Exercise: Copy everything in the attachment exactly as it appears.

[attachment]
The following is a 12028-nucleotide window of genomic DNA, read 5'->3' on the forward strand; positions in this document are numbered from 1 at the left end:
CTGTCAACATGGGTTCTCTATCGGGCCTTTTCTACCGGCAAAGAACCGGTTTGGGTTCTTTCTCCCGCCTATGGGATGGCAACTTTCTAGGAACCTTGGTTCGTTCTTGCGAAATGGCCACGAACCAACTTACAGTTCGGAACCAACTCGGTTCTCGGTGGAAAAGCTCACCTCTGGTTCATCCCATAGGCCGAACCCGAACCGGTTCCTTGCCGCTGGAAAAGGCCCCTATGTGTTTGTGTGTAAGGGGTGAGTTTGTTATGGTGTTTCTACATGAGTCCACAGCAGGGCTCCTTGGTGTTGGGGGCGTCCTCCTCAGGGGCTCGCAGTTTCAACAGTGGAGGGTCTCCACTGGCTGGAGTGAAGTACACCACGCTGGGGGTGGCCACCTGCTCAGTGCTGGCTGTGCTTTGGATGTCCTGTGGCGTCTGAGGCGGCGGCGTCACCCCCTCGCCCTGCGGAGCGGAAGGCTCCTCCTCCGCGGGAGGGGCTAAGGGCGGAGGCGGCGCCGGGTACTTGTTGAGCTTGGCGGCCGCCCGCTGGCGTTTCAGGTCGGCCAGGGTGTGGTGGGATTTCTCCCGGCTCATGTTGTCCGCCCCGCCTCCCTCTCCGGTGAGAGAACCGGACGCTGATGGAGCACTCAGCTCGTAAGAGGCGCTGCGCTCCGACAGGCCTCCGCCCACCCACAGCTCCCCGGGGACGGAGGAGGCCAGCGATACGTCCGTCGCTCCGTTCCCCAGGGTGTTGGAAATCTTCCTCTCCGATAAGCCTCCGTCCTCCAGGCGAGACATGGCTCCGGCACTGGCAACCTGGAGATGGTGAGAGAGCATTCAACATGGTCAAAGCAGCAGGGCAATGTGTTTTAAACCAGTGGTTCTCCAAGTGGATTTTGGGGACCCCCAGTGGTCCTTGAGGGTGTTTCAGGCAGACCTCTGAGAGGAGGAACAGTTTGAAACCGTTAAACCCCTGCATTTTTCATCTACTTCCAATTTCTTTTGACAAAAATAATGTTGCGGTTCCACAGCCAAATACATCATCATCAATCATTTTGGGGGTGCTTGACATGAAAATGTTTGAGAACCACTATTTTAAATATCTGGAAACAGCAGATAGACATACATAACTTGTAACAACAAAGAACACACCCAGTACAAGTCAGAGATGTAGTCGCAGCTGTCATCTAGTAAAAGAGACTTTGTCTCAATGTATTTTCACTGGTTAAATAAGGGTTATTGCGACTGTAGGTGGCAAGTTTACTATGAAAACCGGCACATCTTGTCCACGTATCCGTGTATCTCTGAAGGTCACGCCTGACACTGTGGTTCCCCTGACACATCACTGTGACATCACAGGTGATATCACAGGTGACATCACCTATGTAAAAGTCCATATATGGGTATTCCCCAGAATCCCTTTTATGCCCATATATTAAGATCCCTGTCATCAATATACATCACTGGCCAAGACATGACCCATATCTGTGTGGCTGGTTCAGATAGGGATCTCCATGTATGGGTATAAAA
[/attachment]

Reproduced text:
The following is a 12028-nucleotide window of genomic DNA, read 5'->3' on the forward strand; positions in this document are numbered from 1 at the left end:
CTGTCAACATGGGTTCTCTATCGGGCCTTTTCTACCGGCAAAGAACCGGTTTGGGTTCTTTCTCCCGCCTATGGGATGGCAACTTTCTAGGAACCTTGGTTCGTTCTTGCGAAATGGCCACGAACCAACTTACAGTTCGGAACCAACTCGGTTCTCGGTGGAAAAGCTCACCTCTGGTTCATCCCATAGGCCGAACCCGAACCGGTTCCTTGCCGCTGGAAAAGGCCCCTATGTGTTTGTGTGTAAGGGGTGAGTTTGTTATGGTGTTTCTACATGAGTCCACAGCAGGGCTCCTTGGTGTTGGGGGCGTCCTCCTCAGGGGCTCGCAGTTTCAACAGTGGAGGGTCTCCACTGGCTGGAGTGAAGTACACCACGCTGGGGGTGGCCACCTGCTCAGTGCTGGCTGTGCTTTGGATGTCCTGTGGCGTCTGAGGCGGCGGCGTCACCCCCTCGCCCTGCGGAGCGGAAGGCTCCTCCTCCGCGGGAGGGGCTAAGGGCGGAGGCGGCGCCGGGTACTTGTTGAGCTTGGCGGCCGCCCGCTGGCGTTTCAGGTCGGCCAGGGTGTGGTGGGATTTCTCCCGGCTCATGTTGTCCGCCCCGCCTCCCTCTCCGGTGAGAGAACCGGACGCTGATGGAGCACTCAGCTCGTAAGAGGCGCTGCGCTCCGACAGGCCTCCGCCCACCCACAGCTCCCCGGGGACGGAGGAGGCCAGCGATACGTCCGTCGCTCCGTTCCCCAGGGTGTTGGAAATCTTCCTCTCCGATAAGCCTCCGTCCTCCAGGCGAGACATGGCTCCGGCACTGGCAACCTGGAGATGGTGAGAGAGCATTCAACATGGTCAAAGCAGCAGGGCAATGTGTTTTAAACCAGTGGTTCTCCAAGTGGATTTTGGGGACCCCCAGTGGTCCTTGAGGGTGTTTCAGGCAGACCTCTGAGAGGAGGAACAGTTTGAAACCGTTAAACCCCTGCATTTTTCATCTACTTCCAATTTCTTTTGACAAAAATAATGTTGCGGTTCCACAGCCAAATACATCATCATCAATCATTTTGGGGGTGCTTGACATGAAAATGTTTGAGAACCACTATTTTAAATATCTGGAAACAGCAGATAGACATACATAACTTGTAACAACAAAGAACACACCCAGTACAAGTCAGAGATGTAGTCGCAGCTGTCATCTAGTAAAAGAGACTTTGTCTCAATGTATTTTCACTGGTTAAATAAGGGTTATTGCGACTGTAGGTGGCAAGTTTACTATGAAAACCGGCACATCTTGTCCACGTATCCGTGTATCTCTGAAGGTCACGCCTGACACTGTGGTTCCCCTGACACATCACTGTGACATCACAGGTGATATCACAGGTGACATCACCTATGTAAAAGTCCATATATGGGTATTCCCCAGAATCCCTTTTATGCCCATATATTAAGATCCCTGTCATCAATATACATCACTGGCCAAGACATGACCCATATCTGTGTGGCTGGTTCAGATAGGGATCTCCATGTATGGGTATAAAA